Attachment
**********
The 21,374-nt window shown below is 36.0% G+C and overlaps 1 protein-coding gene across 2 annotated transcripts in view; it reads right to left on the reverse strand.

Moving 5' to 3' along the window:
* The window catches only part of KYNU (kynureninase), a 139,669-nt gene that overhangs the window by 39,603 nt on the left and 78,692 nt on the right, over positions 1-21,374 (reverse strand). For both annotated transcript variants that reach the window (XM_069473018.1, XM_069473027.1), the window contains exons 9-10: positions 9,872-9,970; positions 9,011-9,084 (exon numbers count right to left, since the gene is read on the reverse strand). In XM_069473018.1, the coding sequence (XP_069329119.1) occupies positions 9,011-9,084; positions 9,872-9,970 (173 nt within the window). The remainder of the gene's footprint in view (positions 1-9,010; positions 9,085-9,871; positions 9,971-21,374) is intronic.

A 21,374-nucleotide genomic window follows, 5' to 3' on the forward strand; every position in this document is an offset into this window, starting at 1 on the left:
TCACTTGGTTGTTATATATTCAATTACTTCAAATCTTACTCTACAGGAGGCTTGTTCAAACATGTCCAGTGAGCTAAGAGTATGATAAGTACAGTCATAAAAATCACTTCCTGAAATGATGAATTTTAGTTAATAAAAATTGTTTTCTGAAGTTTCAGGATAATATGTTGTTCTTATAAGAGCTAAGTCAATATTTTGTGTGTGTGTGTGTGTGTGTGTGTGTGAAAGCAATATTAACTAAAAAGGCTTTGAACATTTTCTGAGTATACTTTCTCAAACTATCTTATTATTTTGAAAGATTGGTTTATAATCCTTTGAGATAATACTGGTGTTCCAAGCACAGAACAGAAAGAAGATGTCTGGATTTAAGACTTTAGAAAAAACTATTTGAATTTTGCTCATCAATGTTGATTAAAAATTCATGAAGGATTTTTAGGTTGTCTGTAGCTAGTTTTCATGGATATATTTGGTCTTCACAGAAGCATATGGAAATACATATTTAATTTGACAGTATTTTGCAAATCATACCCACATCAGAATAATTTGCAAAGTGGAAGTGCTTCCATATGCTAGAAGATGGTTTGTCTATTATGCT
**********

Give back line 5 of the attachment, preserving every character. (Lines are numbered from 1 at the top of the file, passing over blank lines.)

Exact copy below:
TCACTTGGTTGTTATATATTCAATTACTTCAAATCTTACTCTACAGGAGGCTTGTTCAAACATGTCCAGTGAGCTAAGAGTATGATAAGTACAGTCATAAAAATCACTTCCTGAAATGATGAATTTTAGTTAATAAAAATTGTTTTCTGAAGTTTCAGGATAATATGTTGTTCTTATAAGAGCTAAGTCAATATTTTGTGTGTGTGTGTGTGTGTGTGTGTGTGAAAGCAATATTAACTAAAAAGGCTTTGAACATTTTCTGAGTATACTTTCTCAAACTATCTTATTATTTTGAAAGATTGGTTTATAATCCTTTGAGATAATACTGGTGTTCCAAGCACAGAACAGAAAGAAGATGTCTGGATTTAAGACTTTAGAAAAAACTATTTGAATTTTGCTCATCAATGTTGATTAAAAATTCATGAAGGATTTTTAGGTTGTCTGTAGCTAGTTTTCATGGATATATTTGGTCTTCACAGAAGCATATGGAAATACATATTTAATTTGACAGTATTTTGCAAATCATACCCACATCAGAATAATTTGCAAAGTGGAAGTGCTTCCATATGCTAGAAGATGGTTTGTCTATTATGCT